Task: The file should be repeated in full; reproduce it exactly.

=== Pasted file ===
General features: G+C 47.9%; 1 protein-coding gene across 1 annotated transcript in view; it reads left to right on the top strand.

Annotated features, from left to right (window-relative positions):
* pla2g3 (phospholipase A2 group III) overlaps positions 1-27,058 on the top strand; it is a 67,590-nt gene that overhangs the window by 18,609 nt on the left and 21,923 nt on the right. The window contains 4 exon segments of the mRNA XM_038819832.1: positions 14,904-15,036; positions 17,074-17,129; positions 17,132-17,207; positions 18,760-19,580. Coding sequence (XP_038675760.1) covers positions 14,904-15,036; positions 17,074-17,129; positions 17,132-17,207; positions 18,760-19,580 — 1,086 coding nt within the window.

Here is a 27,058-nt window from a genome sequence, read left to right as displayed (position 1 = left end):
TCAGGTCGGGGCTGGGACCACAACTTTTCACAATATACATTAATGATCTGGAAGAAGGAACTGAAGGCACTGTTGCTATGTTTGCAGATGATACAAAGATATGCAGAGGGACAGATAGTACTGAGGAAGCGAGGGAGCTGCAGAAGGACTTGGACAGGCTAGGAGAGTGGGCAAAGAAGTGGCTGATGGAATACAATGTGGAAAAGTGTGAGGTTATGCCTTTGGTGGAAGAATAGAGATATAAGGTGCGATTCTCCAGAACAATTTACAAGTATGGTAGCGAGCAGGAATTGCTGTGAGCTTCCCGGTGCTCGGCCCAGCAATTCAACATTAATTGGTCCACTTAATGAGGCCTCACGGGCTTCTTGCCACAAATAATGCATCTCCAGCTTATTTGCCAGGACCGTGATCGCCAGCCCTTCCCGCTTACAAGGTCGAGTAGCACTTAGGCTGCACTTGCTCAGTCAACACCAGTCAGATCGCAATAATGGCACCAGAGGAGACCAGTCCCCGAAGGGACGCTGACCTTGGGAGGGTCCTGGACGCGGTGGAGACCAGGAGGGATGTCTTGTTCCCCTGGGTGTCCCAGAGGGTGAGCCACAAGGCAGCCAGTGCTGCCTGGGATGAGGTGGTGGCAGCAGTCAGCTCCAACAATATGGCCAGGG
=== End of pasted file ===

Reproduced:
General features: G+C 47.9%; 1 protein-coding gene across 1 annotated transcript in view; it reads left to right on the top strand.

Annotated features, from left to right (window-relative positions):
* pla2g3 (phospholipase A2 group III) overlaps positions 1-27,058 on the top strand; it is a 67,590-nt gene that overhangs the window by 18,609 nt on the left and 21,923 nt on the right. The window contains 4 exon segments of the mRNA XM_038819832.1: positions 14,904-15,036; positions 17,074-17,129; positions 17,132-17,207; positions 18,760-19,580. Coding sequence (XP_038675760.1) covers positions 14,904-15,036; positions 17,074-17,129; positions 17,132-17,207; positions 18,760-19,580 — 1,086 coding nt within the window.

Here is a 27,058-nt window from a genome sequence, read left to right as displayed (position 1 = left end):
TCAGGTCGGGGCTGGGACCACAACTTTTCACAATATACATTAATGATCTGGAAGAAGGAACTGAAGGCACTGTTGCTATGTTTGCAGATGATACAAAGATATGCAGAGGGACAGATAGTACTGAGGAAGCGAGGGAGCTGCAGAAGGACTTGGACAGGCTAGGAGAGTGGGCAAAGAAGTGGCTGATGGAATACAATGTGGAAAAGTGTGAGGTTATGCCTTTGGTGGAAGAATAGAGATATAAGGTGCGATTCTCCAGAACAATTTACAAGTATGGTAGCGAGCAGGAATTGCTGTGAGCTTCCCGGTGCTCGGCCCAGCAATTCAACATTAATTGGTCCACTTAATGAGGCCTCACGGGCTTCTTGCCACAAATAATGCATCTCCAGCTTATTTGCCAGGACCGTGATCGCCAGCCCTTCCCGCTTACAAGGTCGAGTAGCACTTAGGCTGCACTTGCTCAGTCAACACCAGTCAGATCGCAATAATGGCACCAGAGGAGACCAGTCCCCGAAGGGACGCTGACCTTGGGAGGGTCCTGGACGCGGTGGAGACCAGGAGGGATGTCTTGTTCCCCTGGGTGTCCCAGAGGGTGAGCCACAAGGCAGCCAGTGCTGCCTGGGATGAGGTGGTGGCAGCAGTCAGCTCCAACAATATGGCCAGGG